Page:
Further, there’s a twist to the knife.  The concept of time travel is presented as another mystery to be solved, and in true Layton style, a grand conspiracy and coverup are revealed.  Time travel is revealed to be a scam… and then, agonizingly and astonishingly, it is revealed again as a reality.  The Professor is granted a few precious moments with the love of his life, only to have her knowingly go back in time to her death.  After convincing everyone that time travel isn’t possible, he finds that it most certainly is.  After telling everyone to accept that they need to move on, and demonstrating that he’s willing to forgive even in the face of great loss, he is teased with the possibility that history could yet be changed, and that maybe, just maybe, the “bad” guys were right.  The axis of his world is shifted, ever so slightly, and the careful pretense of rationality that he has held to is undermined again by the delayed results of the very event that shattered his life.

In the ending sequence, after displaying a somewhat ungentlemanly bout of agony and emotion, he is not offered solace or peace, but rather told (gently and kindly, but painfully) that in the face of his most heartbreaking loss:

“You’ll be strong… because that’s what a gentleman does.”

…and then we see him cry.  A gentleman, hat in hand, beseeching the heavens for peace he knows he will not see, even as the “what if” questions continue to eat away at him.

What more can any of us do?

How many of our sorrows are ignored by throwing ourselves into distractions or puzzles that have solutions?  Is this not one appeal of games, that there are solutions to the problems in-game, if only we play enough or well enough?  The character arc for Hershel Layton stands in contrast to that very nature of games, intentionally subverting his oft-repeated refrain “every puzzle has an answer”.

These games have a lot of heart, especially for what could have been thinly veiled Brain Age-like games.  While I find I disagree with the choice to hurt the good Professor the way they did in the third game… that I care at all is testament to the character and story.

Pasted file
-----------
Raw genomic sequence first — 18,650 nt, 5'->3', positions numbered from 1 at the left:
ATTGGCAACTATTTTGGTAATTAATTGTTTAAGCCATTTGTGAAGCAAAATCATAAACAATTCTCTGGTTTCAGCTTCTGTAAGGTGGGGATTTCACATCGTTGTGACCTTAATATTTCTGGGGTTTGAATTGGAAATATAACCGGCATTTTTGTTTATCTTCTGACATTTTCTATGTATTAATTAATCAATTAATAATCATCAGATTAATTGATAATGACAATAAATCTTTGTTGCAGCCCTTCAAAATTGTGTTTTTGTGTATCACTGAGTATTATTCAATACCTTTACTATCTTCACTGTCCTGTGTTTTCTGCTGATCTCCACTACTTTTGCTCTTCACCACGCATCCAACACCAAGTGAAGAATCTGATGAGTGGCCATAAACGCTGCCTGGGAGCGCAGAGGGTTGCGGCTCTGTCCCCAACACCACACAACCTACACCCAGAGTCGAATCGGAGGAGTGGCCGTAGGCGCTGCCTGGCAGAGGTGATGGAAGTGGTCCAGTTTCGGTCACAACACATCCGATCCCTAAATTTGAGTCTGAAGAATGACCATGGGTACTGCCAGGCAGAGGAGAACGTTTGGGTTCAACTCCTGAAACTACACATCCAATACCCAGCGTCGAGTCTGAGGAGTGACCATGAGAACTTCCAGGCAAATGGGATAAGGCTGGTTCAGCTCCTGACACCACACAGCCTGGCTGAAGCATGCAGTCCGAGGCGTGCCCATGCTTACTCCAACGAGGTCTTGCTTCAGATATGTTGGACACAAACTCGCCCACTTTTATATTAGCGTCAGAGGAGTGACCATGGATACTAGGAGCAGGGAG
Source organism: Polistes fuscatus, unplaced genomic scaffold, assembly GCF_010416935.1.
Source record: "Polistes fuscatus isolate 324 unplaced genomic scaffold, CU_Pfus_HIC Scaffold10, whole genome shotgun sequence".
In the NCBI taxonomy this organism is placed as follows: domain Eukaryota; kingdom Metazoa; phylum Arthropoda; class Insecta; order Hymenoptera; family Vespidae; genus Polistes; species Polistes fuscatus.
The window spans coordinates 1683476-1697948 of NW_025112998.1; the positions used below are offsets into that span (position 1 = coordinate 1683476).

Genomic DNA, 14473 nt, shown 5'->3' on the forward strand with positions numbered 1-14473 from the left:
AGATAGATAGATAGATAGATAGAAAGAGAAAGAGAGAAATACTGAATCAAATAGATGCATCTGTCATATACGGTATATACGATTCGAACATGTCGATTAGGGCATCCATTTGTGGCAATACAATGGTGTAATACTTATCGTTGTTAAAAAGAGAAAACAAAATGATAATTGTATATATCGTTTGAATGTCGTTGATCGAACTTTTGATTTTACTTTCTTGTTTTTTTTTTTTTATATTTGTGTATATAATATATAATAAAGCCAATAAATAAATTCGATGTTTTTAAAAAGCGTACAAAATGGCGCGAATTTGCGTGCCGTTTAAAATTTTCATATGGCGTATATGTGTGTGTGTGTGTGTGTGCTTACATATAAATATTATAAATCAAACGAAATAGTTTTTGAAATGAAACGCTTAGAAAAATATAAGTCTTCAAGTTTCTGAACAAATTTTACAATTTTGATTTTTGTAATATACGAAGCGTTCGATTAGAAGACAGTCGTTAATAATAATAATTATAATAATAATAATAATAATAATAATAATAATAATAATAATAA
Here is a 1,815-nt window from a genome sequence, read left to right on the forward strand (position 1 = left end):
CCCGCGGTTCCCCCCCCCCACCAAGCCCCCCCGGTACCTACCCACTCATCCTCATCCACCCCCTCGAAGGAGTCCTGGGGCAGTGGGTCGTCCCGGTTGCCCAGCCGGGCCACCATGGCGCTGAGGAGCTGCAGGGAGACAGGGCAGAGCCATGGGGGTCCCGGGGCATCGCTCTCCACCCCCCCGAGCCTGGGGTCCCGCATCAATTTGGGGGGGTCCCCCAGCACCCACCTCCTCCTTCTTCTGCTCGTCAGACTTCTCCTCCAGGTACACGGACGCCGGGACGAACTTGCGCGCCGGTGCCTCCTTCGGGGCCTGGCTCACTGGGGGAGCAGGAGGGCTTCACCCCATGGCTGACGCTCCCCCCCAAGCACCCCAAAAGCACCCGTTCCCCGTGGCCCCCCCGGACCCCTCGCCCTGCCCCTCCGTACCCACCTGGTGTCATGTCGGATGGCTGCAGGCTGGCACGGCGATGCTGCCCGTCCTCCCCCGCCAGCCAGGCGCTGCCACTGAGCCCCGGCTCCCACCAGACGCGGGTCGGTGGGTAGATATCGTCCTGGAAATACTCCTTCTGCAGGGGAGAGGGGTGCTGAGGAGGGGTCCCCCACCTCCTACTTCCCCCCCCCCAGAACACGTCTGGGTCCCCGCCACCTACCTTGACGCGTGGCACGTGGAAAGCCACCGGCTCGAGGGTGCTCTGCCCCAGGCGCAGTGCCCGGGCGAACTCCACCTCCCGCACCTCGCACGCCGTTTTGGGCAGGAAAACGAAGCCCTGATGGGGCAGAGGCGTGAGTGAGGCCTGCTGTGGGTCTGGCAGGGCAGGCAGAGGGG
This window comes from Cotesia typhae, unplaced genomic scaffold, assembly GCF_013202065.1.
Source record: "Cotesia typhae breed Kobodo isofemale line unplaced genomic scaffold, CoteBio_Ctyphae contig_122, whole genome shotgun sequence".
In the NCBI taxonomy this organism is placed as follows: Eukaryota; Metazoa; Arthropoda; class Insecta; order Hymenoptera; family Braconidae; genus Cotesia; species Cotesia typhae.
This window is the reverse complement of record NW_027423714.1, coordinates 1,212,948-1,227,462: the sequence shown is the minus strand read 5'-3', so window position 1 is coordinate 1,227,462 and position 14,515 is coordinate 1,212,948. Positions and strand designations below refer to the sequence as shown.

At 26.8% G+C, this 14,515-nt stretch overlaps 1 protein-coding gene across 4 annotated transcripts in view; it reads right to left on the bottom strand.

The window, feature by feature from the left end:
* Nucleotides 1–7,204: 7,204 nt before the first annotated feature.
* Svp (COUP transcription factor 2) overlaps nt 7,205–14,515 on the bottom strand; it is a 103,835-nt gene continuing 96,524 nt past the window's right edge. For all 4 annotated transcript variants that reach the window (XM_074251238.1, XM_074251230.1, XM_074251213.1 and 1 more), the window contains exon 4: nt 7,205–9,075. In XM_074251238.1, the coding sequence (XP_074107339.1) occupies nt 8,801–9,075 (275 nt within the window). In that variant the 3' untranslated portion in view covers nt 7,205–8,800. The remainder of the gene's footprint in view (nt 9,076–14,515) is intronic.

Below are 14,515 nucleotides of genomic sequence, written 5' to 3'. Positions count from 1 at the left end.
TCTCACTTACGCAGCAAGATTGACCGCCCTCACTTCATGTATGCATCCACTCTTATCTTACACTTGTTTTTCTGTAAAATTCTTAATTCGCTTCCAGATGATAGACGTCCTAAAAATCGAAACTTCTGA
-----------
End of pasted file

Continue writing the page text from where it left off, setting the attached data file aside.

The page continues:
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I have been measured, and have been found wanting.

But hey, don’t I look heroic?  (This stocky fellow is my “Alliance main”… I’d show my Tishtoshtesh character, but his pose lacks this fellow’s panache.  One simply must put their best foot forward in an audit, after all.)

So… yes, I find the whole notion of a “Character Audit” rather… silly.  I’m sure there’s a slippery slope in there somewhere, but for now, I’m simply amused that the new and improved WoW Armory has an Auditor.  There’s a marked lack of a FaceBook button, though.  Is it really enough that only the system gets to tell me I’m doing it wrong?  Also, as yet, there’s not an Auditor in-game.


Edited to add:

OK, here’s Tishtoshtesh, to show more silliness.  Of all the things to complain about regarding that head armor, it whines about being non-leather (cloth) and unenchanted.  I’d have started with “looks idiotic” and “caster stats, you Feral nitwit”.  (So sue me, it’s the only head armor I’ve found so far.)

The Bilgewater Cartel tabard is so I can someday get a tricycle and motor around like this guy:

Tauren on a Goblin Mount

If I’m going to be absurd, why not?  Besides, it reminds me of Bowser on a Mario Kart, and that makes me smile.

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No, not that Ownership Society, arguably a significant part of the psychology behind the housing boom and bust (and other problems in the economy).  I’m talking once again about MMOs and video games.  In an age of great sales via digital distribution, subscription games and ever dwindling PC game sections in stores, the landscape of game ownership is varied and interesting.

I’ve written about this sort of thing before, but Gordon over at We Fly Spitfires is my reference this time:

The Importance of Character Customization

I wholly agree that character customization is a significant part of giving players some ownership in a game.  That’s a big part of establishing a relationship that the player wants to maintain, maybe even at the cost of a subscription.

What interests me is the cognitive dissonance between giving players ownership, all while running what amounts to a lease, wherein once the monthly cash drip is pinched off, ownership dissolves.